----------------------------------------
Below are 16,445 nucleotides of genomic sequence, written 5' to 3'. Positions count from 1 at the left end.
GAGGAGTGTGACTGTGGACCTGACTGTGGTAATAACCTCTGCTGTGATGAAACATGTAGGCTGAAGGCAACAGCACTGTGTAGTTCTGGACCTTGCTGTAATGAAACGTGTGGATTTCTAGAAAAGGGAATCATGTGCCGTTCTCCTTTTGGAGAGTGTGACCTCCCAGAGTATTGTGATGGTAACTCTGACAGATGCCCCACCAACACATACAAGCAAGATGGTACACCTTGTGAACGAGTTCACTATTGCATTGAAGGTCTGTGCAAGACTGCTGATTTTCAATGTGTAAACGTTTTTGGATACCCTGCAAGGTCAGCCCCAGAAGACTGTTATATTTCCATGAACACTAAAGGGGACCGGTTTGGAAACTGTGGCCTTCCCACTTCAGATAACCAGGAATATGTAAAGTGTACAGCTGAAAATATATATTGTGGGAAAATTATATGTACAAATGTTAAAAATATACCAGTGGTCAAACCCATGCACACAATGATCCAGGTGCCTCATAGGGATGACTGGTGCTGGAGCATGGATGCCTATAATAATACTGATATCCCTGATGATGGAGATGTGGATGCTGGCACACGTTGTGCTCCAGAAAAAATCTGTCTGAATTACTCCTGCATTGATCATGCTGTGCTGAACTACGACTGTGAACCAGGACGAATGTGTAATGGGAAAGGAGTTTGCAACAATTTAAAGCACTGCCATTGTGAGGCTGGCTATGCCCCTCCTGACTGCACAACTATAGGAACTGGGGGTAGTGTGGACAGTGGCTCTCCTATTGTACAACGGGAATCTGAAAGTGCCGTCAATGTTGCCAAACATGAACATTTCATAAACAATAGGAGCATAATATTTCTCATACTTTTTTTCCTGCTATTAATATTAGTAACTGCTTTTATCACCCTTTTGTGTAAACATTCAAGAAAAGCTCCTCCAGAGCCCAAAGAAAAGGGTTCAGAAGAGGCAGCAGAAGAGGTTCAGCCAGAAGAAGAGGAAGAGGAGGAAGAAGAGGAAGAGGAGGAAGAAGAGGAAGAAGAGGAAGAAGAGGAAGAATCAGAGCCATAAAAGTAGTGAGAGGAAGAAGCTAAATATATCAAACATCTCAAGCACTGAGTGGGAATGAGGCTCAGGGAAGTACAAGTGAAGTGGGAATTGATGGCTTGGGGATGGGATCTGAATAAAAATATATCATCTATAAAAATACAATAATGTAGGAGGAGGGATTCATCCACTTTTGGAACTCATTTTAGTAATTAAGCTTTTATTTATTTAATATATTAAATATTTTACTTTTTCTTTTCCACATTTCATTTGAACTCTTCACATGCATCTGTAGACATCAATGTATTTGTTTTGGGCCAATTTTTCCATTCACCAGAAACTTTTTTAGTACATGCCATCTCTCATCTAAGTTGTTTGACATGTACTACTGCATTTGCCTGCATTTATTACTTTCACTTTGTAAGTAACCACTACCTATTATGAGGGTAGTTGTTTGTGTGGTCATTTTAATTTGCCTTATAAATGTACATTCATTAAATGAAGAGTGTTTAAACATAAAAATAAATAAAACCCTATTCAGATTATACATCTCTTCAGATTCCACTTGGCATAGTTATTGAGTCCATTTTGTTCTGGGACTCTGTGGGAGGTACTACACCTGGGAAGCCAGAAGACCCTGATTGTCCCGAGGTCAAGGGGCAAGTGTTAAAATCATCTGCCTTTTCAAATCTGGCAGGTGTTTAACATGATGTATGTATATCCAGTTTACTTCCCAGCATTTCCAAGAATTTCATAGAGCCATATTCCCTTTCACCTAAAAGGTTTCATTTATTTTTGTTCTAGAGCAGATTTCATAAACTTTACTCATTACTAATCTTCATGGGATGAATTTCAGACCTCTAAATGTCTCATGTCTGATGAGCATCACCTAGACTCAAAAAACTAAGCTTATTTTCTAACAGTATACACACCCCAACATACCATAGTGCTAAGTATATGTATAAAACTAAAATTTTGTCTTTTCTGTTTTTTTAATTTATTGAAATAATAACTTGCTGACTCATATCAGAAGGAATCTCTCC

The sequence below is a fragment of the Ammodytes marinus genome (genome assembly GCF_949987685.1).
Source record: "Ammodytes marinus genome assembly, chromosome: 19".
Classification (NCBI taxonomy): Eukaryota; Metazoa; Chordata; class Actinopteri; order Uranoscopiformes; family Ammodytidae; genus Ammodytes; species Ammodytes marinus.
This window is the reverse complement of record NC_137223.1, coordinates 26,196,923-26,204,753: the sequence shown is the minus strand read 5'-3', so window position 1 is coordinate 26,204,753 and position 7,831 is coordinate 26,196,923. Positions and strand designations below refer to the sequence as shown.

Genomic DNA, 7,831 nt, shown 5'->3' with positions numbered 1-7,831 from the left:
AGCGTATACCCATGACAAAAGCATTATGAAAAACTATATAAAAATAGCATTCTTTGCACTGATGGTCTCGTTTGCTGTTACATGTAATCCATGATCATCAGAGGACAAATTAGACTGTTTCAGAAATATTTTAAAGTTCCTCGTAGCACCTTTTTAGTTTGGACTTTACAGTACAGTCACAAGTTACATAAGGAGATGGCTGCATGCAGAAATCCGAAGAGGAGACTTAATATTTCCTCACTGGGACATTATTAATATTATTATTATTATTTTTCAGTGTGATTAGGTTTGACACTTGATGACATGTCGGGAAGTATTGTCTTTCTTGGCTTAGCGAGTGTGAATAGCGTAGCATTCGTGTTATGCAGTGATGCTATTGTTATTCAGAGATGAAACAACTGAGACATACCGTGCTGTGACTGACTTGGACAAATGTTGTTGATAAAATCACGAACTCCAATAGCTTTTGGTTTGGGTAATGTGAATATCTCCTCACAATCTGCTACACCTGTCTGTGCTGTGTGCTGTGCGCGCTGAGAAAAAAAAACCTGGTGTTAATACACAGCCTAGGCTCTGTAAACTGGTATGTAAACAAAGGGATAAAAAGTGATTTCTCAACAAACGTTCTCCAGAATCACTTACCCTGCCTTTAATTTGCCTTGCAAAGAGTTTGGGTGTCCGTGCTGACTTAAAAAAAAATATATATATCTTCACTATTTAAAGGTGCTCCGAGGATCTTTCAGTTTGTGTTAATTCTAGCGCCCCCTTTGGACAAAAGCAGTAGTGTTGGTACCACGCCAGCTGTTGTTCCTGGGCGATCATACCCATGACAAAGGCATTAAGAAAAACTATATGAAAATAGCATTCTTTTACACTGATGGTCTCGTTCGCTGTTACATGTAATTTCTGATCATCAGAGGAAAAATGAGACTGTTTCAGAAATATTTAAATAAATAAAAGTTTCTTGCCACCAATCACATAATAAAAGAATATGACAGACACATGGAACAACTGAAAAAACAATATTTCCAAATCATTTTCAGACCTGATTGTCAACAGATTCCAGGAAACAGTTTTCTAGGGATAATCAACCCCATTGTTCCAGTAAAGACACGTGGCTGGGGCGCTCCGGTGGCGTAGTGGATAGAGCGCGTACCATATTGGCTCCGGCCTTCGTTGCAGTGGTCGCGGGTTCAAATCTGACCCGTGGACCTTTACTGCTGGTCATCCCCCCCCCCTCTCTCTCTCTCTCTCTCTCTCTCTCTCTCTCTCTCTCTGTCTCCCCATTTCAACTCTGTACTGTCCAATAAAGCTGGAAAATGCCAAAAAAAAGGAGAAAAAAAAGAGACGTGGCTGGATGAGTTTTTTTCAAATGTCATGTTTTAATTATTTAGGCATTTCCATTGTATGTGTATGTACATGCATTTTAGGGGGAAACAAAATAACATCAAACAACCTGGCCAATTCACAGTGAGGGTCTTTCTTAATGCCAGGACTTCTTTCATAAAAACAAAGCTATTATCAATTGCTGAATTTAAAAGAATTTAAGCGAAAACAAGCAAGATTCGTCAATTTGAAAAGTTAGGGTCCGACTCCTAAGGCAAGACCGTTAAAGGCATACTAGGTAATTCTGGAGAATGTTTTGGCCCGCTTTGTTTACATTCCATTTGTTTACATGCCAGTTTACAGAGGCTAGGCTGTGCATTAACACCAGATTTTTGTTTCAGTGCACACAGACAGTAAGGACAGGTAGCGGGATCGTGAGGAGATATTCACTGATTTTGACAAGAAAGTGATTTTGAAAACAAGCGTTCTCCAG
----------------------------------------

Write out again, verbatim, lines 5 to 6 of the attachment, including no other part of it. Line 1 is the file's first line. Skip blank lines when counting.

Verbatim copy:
Classification (NCBI taxonomy): Eukaryota; Metazoa; Chordata; class Actinopteri; order Uranoscopiformes; family Ammodytidae; genus Ammodytes; species Ammodytes marinus.
This window is the reverse complement of record NC_137223.1, coordinates 26,196,923-26,204,753: the sequence shown is the minus strand read 5'-3', so window position 1 is coordinate 26,204,753 and position 7,831 is coordinate 26,196,923. Positions and strand designations below refer to the sequence as shown.